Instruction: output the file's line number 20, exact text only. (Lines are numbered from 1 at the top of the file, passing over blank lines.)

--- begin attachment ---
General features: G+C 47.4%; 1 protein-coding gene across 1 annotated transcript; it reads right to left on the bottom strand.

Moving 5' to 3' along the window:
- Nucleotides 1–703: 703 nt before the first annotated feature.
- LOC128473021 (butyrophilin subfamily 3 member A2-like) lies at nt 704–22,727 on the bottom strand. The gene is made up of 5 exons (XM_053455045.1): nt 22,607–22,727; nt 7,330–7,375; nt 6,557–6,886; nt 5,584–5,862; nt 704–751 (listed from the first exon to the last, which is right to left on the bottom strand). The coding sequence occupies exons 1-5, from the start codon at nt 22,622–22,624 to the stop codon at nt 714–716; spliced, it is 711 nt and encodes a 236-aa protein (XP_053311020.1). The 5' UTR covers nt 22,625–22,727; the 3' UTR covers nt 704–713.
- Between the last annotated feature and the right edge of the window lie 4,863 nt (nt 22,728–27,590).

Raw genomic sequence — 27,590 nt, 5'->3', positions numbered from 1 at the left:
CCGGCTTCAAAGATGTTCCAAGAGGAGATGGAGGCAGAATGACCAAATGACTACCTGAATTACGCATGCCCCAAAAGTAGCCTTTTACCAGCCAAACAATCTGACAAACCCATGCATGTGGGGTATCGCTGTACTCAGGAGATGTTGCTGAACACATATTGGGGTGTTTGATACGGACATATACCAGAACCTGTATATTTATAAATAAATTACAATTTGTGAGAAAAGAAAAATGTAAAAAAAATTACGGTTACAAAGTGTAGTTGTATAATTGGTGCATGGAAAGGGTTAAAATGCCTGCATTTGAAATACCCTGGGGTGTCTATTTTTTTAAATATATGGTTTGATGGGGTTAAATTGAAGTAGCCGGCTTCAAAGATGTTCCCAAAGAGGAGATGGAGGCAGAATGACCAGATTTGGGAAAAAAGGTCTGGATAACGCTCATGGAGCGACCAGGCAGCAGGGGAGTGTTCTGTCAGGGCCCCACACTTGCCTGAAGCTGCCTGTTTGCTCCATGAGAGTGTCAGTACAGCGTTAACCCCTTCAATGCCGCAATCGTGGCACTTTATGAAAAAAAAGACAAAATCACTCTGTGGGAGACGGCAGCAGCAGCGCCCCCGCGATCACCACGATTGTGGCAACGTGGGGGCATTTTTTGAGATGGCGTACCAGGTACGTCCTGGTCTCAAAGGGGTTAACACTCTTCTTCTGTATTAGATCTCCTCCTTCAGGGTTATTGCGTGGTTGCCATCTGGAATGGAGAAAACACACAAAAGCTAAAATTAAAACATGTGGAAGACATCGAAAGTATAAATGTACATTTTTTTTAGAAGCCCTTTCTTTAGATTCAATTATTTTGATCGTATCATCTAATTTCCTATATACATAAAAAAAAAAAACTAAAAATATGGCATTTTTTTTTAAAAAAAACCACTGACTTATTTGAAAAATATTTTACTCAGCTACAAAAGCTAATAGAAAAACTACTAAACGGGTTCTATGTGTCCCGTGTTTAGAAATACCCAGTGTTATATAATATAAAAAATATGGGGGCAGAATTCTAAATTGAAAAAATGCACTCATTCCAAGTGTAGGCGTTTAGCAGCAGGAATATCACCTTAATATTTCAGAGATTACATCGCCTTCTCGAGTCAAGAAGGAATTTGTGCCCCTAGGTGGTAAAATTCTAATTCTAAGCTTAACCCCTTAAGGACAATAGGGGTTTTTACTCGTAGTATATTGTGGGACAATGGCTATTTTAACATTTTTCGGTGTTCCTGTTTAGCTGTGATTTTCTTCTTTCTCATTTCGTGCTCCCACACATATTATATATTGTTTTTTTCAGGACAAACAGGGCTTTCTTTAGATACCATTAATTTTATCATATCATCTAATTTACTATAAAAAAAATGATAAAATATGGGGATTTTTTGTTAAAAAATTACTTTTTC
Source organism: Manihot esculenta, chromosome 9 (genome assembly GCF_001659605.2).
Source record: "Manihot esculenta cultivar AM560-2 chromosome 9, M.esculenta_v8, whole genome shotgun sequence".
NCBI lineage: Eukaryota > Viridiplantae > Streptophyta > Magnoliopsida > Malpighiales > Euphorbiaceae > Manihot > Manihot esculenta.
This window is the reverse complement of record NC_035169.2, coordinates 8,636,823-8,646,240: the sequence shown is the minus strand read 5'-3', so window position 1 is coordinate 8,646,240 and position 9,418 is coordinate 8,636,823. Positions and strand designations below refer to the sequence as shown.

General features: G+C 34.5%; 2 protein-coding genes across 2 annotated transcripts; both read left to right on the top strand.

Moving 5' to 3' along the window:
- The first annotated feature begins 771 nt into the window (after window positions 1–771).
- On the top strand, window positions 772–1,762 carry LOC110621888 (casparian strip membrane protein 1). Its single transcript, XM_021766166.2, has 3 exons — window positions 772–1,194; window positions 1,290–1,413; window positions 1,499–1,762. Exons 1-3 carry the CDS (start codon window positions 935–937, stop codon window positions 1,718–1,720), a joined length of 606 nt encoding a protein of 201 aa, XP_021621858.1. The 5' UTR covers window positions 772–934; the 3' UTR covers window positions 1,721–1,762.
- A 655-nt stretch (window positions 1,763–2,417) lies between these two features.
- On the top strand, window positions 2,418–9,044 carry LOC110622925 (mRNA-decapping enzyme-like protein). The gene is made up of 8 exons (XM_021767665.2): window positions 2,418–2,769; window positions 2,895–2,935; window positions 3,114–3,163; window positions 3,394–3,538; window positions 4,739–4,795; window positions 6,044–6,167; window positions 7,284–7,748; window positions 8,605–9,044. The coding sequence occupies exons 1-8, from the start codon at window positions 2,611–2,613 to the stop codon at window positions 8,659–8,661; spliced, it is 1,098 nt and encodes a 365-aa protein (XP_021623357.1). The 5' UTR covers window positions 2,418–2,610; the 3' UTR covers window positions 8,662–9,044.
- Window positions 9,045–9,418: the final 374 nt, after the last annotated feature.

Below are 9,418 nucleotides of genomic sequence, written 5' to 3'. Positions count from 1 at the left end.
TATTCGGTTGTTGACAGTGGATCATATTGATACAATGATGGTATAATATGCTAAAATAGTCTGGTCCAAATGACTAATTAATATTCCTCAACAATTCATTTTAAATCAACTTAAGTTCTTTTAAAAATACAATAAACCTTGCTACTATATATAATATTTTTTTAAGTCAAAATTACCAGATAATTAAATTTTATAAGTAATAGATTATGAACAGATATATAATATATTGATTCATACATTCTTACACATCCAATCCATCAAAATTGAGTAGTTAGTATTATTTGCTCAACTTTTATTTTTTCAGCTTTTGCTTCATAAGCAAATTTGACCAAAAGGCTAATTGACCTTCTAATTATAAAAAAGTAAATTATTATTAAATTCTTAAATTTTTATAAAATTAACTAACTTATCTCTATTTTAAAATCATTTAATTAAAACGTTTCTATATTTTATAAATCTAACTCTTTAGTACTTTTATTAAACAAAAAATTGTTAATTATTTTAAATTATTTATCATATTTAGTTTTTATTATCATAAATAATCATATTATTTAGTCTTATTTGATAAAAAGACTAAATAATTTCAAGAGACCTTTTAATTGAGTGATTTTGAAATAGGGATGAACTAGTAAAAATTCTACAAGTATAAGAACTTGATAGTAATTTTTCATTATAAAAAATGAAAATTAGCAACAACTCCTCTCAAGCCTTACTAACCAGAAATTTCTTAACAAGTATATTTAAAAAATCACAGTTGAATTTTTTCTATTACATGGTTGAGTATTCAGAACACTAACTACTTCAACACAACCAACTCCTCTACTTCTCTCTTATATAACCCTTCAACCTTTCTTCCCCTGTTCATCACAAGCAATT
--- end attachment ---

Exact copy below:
TATTCGGTTGTTGACAGTGGATCATATTGATACAATGATGGTATAATATGCTAAAATAGTCTGGTCCAAATGACTAATTAATATTCCTCAACAATTCATTTTAAATCAACTTAAGTTCTTTTAAAAATACAATAAACCTTGCTACTATATATAATATTTTTTTAAGTCAAAATTACCAGATAATTAAATTTTATAAGTAATAGATTATGAACAGATATATAATATATTGATTCATACATTCTTACACATCCAATCCATCAAAATTGAGTAGTTAGTATTATTTGCTCAACTTTTATTTTTTCAGCTTTTGCTTCATAAGCAAATTTGACCAAAAGGCTAATTGACCTTCTAATTATAAAAAAGTAAATTATTATTAAATTCTTAAATTTTTATAAAATTAACTAACTTATCTCTATTTTAAAATCATTTAATTAAAACGTTTCTATATTTTATAAATCTAACTCTTTAGTACTTTTATTAAACAAAAAATTGTTAATTATTTTAAATTATTTATCATATTTAGTTTTTATTATCATAAATAATCATATTATTTAGTCTTATTTGATAAAAAGACTAAATAATTTCAAGAGACCTTTTAATTGAGTGATTTTGAAATAGGGATGAACTAGTAAAAATTCTACAAGTATAAGAACTTGATAGTAATTTTTCATTATAAAAAATGAAAATTAGCAACAACTCCTCTCAAGCCTTACTAACCAGAAATTTCTTAACAAGTATATTTAAAAAATCACAGTTGAATTTTTTCTATTACATGGTTGAGTATTCAGAACACTAACTACTTCAACACAACCAACTCCTCTACTTCTCTCTTATATAACCCTTCAACCTTTCTTCCCCTGTTCATCACAAGCAATT